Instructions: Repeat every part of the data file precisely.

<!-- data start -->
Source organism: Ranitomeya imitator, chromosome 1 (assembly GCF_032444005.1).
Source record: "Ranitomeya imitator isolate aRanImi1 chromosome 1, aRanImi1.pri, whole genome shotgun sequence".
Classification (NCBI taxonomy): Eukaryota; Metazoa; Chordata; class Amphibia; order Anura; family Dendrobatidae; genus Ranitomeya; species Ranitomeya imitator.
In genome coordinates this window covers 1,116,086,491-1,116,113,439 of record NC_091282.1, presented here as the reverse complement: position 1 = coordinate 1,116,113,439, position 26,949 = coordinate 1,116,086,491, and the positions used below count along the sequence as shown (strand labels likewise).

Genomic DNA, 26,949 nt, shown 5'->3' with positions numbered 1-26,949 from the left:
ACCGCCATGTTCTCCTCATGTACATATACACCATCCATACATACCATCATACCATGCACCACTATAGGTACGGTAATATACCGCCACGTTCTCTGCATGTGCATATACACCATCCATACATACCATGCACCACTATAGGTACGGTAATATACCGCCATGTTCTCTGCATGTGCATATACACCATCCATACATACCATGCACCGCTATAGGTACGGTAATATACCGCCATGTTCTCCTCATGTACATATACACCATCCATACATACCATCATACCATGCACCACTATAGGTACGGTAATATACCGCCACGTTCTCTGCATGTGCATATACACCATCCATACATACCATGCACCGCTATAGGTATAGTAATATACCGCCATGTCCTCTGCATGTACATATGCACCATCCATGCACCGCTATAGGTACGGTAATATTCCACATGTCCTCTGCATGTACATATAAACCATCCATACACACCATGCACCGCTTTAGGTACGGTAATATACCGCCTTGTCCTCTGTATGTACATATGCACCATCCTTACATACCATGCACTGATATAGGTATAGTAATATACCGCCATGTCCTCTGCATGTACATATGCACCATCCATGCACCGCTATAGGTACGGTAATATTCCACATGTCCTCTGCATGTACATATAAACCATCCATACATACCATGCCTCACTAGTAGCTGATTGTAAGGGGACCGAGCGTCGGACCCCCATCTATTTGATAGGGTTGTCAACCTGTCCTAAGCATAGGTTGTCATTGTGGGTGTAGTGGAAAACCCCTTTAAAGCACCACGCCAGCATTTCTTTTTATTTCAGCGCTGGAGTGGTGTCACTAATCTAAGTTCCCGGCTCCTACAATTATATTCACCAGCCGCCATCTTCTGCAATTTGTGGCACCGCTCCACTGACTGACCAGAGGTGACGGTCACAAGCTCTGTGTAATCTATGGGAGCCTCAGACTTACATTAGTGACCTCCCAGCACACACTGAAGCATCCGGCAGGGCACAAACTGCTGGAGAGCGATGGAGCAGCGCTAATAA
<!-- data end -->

Source organism: Ranitomeya imitator, chromosome 1 (assembly GCF_032444005.1).
Source record: "Ranitomeya imitator isolate aRanImi1 chromosome 1, aRanImi1.pri, whole genome shotgun sequence".
Classification (NCBI taxonomy): Eukaryota; Metazoa; Chordata; class Amphibia; order Anura; family Dendrobatidae; genus Ranitomeya; species Ranitomeya imitator.
In genome coordinates this window covers 1,116,086,491-1,116,113,439 of record NC_091282.1, presented here as the reverse complement: position 1 = coordinate 1,116,113,439, position 26,949 = coordinate 1,116,086,491, and the positions used below count along the sequence as shown (strand labels likewise).

Genomic DNA, 26,949 nt, shown 5'->3' with positions numbered 1-26,949 from the left:
ACCGCCATGTTCTCCTCATGTACATATACACCATCCATACATACCATCATACCATGCACCACTATAGGTACGGTAATATACCGCCACGTTCTCTGCATGTGCATATACACCATCCATACATACCATGCACCACTATAGGTACGGTAATATACCGCCATGTTCTCTGCATGTGCATATACACCATCCATACATACCATGCACCGCTATAGGTACGGTAATATACCGCCATGTTCTCCTCATGTACATATACACCATCCATACATACCATCATACCATGCACCACTATAGGTACGGTAATATACCGCCACGTTCTCTGCATGTGCATATACACCATCCATACATACCATGCACCGCTATAGGTATAGTAATATACCGCCATGTCCTCTGCATGTACATATGCACCATCCATGCACCGCTATAGGTACGGTAATATTCCACATGTCCTCTGCATGTACATATAAACCATCCATACACACCATGCACCGCTTTAGGTACGGTAATATACCGCCTTGTCCTCTGTATGTACATATGCACCATCCTTACATACCATGCACTGATATAGGTATAGTAATATACCGCCATGTCCTCTGCATGTACATATGCACCATCCATGCACCGCTATAGGTACGGTAATATTCCACATGTCCTCTGCATGTACATATAAACCATCCATACATACCATGCCTCACTAGTAGCTGATTGTAAGGGGACCGAGCGTCGGACCCCCATCTATTTGATAGGGTTGTCAACCTGTCCTAAGCATAGGTTGTCATTGTGGGTGTAGTGGAAAACCCCTTTAAAGCACCACGCCAGCATTTCTTTTTATTTCAGCGCTGGAGTGGTGTCACTAATCTAAGTTCCCGGCTCCTACAATTATATTCACCAGCCGCCATCTTCTGCAATTTGTGGCACCGCTCCACTGACTGACCAGAGGTGACGGTCACAAGCTCTGTGTAATCTATGGGAGCCTCAGACTTACATTAGTGACCTCCCAGCACACACTGAAGCATCCGGCAGGGCACAAACTGCTGGAGAGCGATGGAGCAGCGCTAATAA